> active Ref-0 unit. Presumably this signal is coming across the cable
> from the Ref-0 unit.
> Note: when the system is coming up from a cold start, SatStat on the
> unit with the GPS receiver (Ref-1) will show "[Ext 1PPS valid]" in the
> space where it shows "[GPS 1PPS valid]" after the survey is complete.
> It appears that the Ref-1 unit timing system is locking its oscillator
> to the PPS coming from the Ref-0 unit during this time.
> The timing of the PPS signal on pin 5 matches the timing of the PPS
> output described in the Motorola OnCore manual. Presumably this
> signal is sourced by the Ref-1 unit to allow the Ref-0 unit to lock to
> GPS. The edges of this PPS signal look very dirty compared to the
> signal on pin 11. This may be an artifact of the homemade cable used
> for this experiment. The HP cable clearly has an overall shield
> (visible through the cable sheath) and may have internal coax or
> twisted pair for these PPS signals.
> When pin 5 and pin 11 are observed together, the usual GPS sawtooth
> pattern is evident.
> Someone discovered earlier that the both units will blink their green
> ON lights if the front-panel switch on either unit is set to 23 dBm
> vice the normal 17. Obviously each unit can communicate its switch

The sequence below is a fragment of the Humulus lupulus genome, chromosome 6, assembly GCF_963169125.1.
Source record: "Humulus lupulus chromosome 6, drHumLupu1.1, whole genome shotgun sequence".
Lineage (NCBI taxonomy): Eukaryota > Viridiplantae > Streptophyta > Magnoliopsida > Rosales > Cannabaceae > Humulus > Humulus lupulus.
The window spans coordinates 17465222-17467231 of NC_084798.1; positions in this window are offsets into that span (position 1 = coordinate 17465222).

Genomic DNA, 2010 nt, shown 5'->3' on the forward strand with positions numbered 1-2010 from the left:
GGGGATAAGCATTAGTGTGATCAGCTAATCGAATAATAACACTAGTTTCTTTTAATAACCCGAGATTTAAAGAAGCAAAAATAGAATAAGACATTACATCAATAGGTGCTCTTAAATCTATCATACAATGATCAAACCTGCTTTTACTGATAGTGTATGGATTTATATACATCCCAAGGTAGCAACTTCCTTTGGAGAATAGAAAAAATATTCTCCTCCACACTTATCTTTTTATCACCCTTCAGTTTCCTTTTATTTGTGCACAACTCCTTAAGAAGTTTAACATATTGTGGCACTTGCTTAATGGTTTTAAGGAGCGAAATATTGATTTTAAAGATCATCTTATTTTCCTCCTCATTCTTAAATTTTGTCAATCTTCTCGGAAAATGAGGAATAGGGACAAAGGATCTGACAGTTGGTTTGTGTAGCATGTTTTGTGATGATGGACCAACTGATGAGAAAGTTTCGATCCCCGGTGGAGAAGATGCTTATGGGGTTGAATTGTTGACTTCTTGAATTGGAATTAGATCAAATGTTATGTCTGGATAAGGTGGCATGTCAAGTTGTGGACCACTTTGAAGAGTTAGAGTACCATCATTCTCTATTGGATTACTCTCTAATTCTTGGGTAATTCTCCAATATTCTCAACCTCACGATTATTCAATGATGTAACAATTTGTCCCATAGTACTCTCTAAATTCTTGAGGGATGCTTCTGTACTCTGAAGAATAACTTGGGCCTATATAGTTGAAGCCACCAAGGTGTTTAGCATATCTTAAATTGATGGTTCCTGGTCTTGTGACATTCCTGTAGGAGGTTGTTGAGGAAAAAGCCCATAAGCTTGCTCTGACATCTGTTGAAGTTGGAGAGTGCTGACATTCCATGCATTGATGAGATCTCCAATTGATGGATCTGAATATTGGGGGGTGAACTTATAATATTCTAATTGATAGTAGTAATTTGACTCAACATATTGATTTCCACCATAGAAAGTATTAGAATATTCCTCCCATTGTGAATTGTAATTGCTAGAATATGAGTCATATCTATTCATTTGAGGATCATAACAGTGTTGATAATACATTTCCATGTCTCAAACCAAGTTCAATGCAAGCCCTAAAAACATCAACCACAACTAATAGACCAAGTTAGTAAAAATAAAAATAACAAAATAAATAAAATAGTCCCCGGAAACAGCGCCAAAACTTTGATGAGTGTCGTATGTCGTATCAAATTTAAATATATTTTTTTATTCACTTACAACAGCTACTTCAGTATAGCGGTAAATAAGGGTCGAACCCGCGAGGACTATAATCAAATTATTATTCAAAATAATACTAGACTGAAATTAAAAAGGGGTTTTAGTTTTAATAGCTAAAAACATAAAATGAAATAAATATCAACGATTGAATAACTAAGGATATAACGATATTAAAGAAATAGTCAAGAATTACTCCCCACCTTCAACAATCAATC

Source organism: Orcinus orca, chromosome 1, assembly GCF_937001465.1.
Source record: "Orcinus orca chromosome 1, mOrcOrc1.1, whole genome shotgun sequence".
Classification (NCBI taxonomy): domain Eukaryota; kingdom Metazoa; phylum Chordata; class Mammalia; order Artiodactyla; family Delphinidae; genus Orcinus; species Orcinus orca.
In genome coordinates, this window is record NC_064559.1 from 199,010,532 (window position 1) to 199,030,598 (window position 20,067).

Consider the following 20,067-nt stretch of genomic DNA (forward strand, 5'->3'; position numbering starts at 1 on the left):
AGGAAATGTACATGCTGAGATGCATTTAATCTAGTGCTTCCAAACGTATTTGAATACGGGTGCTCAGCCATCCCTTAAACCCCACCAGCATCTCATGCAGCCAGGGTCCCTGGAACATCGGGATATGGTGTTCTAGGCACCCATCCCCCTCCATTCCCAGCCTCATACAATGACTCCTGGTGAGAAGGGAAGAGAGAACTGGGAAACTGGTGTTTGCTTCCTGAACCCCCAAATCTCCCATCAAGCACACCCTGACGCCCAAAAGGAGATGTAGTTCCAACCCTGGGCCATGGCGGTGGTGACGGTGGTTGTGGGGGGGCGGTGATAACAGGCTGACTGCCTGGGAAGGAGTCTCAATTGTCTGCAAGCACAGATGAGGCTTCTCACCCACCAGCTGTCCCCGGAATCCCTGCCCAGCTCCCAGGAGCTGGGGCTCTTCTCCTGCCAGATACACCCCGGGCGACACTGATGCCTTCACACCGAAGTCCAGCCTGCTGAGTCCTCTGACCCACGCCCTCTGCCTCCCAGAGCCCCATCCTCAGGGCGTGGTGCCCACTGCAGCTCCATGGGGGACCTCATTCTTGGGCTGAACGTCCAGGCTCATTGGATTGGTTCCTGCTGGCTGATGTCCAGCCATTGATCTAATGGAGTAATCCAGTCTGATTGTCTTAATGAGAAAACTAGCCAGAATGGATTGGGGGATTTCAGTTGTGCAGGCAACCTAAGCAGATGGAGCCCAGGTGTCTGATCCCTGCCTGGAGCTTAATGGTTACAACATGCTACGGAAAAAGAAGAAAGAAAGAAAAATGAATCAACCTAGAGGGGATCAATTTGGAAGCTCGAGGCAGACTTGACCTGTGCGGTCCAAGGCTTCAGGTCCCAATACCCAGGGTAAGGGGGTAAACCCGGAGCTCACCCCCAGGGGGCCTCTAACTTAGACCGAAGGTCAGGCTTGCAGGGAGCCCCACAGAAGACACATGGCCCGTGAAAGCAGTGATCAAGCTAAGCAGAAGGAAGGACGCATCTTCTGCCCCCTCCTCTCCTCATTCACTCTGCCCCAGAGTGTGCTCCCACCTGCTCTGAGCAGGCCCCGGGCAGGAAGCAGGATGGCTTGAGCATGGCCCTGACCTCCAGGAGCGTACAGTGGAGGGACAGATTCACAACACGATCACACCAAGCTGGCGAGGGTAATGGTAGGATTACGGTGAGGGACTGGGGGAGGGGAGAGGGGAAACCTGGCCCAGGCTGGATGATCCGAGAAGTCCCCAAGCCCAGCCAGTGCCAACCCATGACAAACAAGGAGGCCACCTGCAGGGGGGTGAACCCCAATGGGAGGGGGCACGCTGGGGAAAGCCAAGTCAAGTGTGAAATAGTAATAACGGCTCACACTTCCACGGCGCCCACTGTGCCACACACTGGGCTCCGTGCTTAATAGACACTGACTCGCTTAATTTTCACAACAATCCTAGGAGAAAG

> status to the other unit. They use pins 6 and 10 to do that. Pin 10
> (on the Ref-1 unit) is high (~5V) if the switch on the Ref-1 unit is
> in the 17 dBm position, and low in the 23 dBm position. Pin 6 (on the
> Ref-1 unit) gives the same indications for the switch on the Ref-0
> The serial data on pin 1 is transmitted at 9600 baud, with a burst of
> data every second. The signal idles at logic low (near 0V) and rises
> to logic high (near 5V) during the burst. This may be the standard
> for TTL (not RS-232) transmission of serial data, or it may be
> inverted. The first few characters of one burst were hand-decoded
> from a scope trace as 0x40, 0x40, 0x45, 0x61, 0x0B, or ASCII "@@Ea".
> This appears to be the Motorola Oncore binary data format, although
> "Ea" does not appear to be a valid Motorola command or response.
> Perhaps the hand-decoding was in error.
> One can use SatStat, talking to the Ref-0 (non-GPS) box, to issue
> queries and commands to the GPS receiver. The results are
> inconsistent, but it seems that at least some of the queries get
> through and trigger responses. If the Ref-0 box is actually talking
> to the GPS receiver, it must be doing so through the interconnect
> cable. The specific wire in the cable used for this (if any) has not
> yet been identified.
> An earlier post speculated that the computer in each unit only had two
> UARTs. This does not seem possible. Clearly each unit uses one UART
> to communicate with the J8 diagnostic port. The Ref-1 unit needs
> another UART to communicate with the GPS receiver. And both units need
> to be able to transmit the legacy Lucent timecode message out the J6
> (RS422/1PPS) port. Perhaps there is a transmit-only UART coded into
> the FPGA, or perhaps one of the UARTs is timeshared with the Lucent
> message, or perhaps there is another UART chip hidden somewhere on the
> It seems unlikely that the two units are sending serial data to each
> other. (No such data was observed on the interconnect.) Instead,
> they appear to communicate their state to each other by means of logic
> levels on various pins of the cable. The logic functions of pins 6
> and 10 have already been identified. Further research is needed.